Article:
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  5. "Hun spiser brødet uten å kjø…

"Hun spiser brødet uten å kjøpe det."

Translation:She is eating the bread without buying it.

October 13, 2015



This is like when little kids eat bread at the bakery section in a Lidl.


Lidl only existed in Norway 2004-2008 :(


If it was still there, Norwegians wouldn't need to drive to Sweden to do their shopping:) The prices there are much cheaper, aren't they?


A lot of people living close to the border goes on what's referred to as "harrytur" or "harryhandel", a somewhat derogatory term for going shopping for cheap stuff in Sweden. To a Norwegian this is about as important as pilgrimaging is to a religious person.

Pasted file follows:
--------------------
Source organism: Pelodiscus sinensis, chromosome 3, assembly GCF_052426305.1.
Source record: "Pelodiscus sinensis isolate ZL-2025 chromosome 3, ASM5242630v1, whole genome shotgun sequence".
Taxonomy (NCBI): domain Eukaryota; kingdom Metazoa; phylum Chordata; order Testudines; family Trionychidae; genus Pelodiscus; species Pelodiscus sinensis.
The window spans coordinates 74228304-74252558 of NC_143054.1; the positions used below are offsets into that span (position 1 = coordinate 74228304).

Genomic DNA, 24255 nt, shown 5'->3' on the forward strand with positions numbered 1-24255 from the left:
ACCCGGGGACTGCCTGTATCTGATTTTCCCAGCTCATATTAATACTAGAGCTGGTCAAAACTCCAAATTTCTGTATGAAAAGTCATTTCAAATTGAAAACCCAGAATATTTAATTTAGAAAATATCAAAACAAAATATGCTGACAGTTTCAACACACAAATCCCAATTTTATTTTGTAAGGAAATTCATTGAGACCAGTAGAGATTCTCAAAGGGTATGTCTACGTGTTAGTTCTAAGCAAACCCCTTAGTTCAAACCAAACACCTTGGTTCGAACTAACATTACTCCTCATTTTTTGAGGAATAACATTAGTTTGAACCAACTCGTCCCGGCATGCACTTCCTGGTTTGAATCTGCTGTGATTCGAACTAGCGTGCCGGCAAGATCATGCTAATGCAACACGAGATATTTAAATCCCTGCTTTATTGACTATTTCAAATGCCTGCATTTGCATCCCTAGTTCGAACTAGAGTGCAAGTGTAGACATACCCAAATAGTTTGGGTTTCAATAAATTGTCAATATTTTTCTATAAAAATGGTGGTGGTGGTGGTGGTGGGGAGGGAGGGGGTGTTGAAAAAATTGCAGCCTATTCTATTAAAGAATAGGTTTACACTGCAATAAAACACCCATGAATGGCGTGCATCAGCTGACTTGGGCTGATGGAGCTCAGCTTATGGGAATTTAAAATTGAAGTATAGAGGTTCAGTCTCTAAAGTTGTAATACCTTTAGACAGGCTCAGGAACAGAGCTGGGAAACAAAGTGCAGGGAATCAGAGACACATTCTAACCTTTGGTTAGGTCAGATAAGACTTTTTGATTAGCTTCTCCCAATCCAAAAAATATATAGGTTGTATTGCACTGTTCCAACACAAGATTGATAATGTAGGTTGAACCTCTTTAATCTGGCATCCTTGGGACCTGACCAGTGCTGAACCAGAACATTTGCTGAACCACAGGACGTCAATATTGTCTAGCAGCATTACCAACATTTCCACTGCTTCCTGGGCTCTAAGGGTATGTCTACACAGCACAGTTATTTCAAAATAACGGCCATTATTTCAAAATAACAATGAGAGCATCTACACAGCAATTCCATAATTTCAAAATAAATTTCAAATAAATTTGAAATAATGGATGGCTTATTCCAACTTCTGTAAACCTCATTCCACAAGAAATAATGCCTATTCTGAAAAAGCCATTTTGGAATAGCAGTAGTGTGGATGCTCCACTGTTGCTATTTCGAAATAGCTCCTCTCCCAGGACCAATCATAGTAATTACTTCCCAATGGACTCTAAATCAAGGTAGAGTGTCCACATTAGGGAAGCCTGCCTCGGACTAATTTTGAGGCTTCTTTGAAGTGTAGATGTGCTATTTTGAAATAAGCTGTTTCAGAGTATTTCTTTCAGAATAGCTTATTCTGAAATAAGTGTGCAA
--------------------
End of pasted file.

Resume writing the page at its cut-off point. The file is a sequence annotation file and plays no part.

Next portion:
Can't shake those Viking raiding urges, eh?


In the audio exercise, I cannot recognize that this is "brødet" rather than "brød" and the context doesn't help, as either would make sense in this sentence.


Whoa! Where in the hay did this come from? Why are we using the infinitive here? I just had to use a participle (or a gerund?...like anybody ACTUALLY knows the difference...:)...) in my English translation and my mind is blown!! :0


Yes, why isn't it kjøper?


If it is a preposition before the verb, the verb will be in infinitive.


Thank you, thank you, thank you!


Sounds like a folk saying. Is it?


Does brødet only have on syllable then? It sounds just like brød to me.


Is this a common problem?


Sometimes I think not having present continuous in norwegian is something good and bad, and this is a bad one. Because in order to suply the abscence of present continuous in this sentence you have to use the infinitive form "to buy" which feels unatural (at least in my opinion). Don't get me wrong, it is very sinple to memorize (just say "å ___" for every case with few exceptions), but it is a tiny little thing that it's like "Bro... seriously?"


Straight to jail.

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